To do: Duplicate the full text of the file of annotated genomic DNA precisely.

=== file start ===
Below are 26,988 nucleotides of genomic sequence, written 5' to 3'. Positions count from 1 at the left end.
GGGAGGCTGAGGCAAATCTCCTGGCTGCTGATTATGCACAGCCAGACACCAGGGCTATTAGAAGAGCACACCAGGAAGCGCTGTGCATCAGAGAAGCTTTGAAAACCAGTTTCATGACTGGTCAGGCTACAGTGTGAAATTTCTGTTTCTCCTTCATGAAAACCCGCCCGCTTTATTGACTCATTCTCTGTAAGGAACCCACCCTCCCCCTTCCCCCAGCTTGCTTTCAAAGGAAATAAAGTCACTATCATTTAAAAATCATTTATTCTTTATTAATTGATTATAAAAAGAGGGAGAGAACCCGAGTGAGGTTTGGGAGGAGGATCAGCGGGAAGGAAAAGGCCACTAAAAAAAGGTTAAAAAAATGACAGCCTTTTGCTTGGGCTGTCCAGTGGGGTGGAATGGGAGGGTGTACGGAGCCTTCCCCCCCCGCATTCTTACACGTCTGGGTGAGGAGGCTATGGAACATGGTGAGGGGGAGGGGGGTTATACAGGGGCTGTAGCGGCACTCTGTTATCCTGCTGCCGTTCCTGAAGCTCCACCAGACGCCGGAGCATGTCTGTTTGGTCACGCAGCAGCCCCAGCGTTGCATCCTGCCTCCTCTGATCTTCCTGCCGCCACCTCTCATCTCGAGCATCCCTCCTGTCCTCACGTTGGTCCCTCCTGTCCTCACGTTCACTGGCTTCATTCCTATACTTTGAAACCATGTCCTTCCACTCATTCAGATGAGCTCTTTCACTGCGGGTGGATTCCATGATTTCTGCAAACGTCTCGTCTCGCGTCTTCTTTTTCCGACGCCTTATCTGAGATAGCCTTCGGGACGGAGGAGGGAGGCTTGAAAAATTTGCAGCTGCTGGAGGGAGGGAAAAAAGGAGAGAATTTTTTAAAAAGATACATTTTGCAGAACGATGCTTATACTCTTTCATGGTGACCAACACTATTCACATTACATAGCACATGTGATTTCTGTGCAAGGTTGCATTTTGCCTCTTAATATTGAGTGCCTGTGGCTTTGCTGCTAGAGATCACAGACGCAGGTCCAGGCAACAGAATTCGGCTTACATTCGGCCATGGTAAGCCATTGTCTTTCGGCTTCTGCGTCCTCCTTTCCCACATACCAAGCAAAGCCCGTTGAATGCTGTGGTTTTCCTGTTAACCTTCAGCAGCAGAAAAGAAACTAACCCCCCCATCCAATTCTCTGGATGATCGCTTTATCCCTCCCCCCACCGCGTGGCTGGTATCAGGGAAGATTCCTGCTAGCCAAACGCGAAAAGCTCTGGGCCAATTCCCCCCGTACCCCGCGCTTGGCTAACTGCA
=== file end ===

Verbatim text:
Below are 26,988 nucleotides of genomic sequence, written 5' to 3'. Positions count from 1 at the left end.
GGGAGGCTGAGGCAAATCTCCTGGCTGCTGATTATGCACAGCCAGACACCAGGGCTATTAGAAGAGCACACCAGGAAGCGCTGTGCATCAGAGAAGCTTTGAAAACCAGTTTCATGACTGGTCAGGCTACAGTGTGAAATTTCTGTTTCTCCTTCATGAAAACCCGCCCGCTTTATTGACTCATTCTCTGTAAGGAACCCACCCTCCCCCTTCCCCCAGCTTGCTTTCAAAGGAAATAAAGTCACTATCATTTAAAAATCATTTATTCTTTATTAATTGATTATAAAAAGAGGGAGAGAACCCGAGTGAGGTTTGGGAGGAGGATCAGCGGGAAGGAAAAGGCCACTAAAAAAAGGTTAAAAAAATGACAGCCTTTTGCTTGGGCTGTCCAGTGGGGTGGAATGGGAGGGTGTACGGAGCCTTCCCCCCCCGCATTCTTACACGTCTGGGTGAGGAGGCTATGGAACATGGTGAGGGGGAGGGGGGTTATACAGGGGCTGTAGCGGCACTCTGTTATCCTGCTGCCGTTCCTGAAGCTCCACCAGACGCCGGAGCATGTCTGTTTGGTCACGCAGCAGCCCCAGCGTTGCATCCTGCCTCCTCTGATCTTCCTGCCGCCACCTCTCATCTCGAGCATCCCTCCTGTCCTCACGTTGGTCCCTCCTGTCCTCACGTTCACTGGCTTCATTCCTATACTTTGAAACCATGTCCTTCCACTCATTCAGATGAGCTCTTTCACTGCGGGTGGATTCCATGATTTCTGCAAACGTCTCGTCTCGCGTCTTCTTTTTCCGACGCCTTATCTGAGATAGCCTTCGGGACGGAGGAGGGAGGCTTGAAAAATTTGCAGCTGCTGGAGGGAGGGAAAAAAGGAGAGAATTTTTTAAAAAGATACATTTTGCAGAACGATGCTTATACTCTTTCATGGTGACCAACACTATTCACATTACATAGCACATGTGATTTCTGTGCAAGGTTGCATTTTGCCTCTTAATATTGAGTGCCTGTGGCTTTGCTGCTAGAGATCACAGACGCAGGTCCAGGCAACAGAATTCGGCTTACATTCGGCCATGGTAAGCCATTGTCTTTCGGCTTCTGCGTCCTCCTTTCCCACATACCAAGCAAAGCCCGTTGAATGCTGTGGTTTTCCTGTTAACCTTCAGCAGCAGAAAAGAAACTAACCCCCCCATCCAATTCTCTGGATGATCGCTTTATCCCTCCCCCCACCGCGTGGCTGGTATCAGGGAAGATTCCTGCTAGCCAAACGCGAAAAGCTCTGGGCCAATTCCCCCCGTACCCCGCGCTTGGCTAACTGCA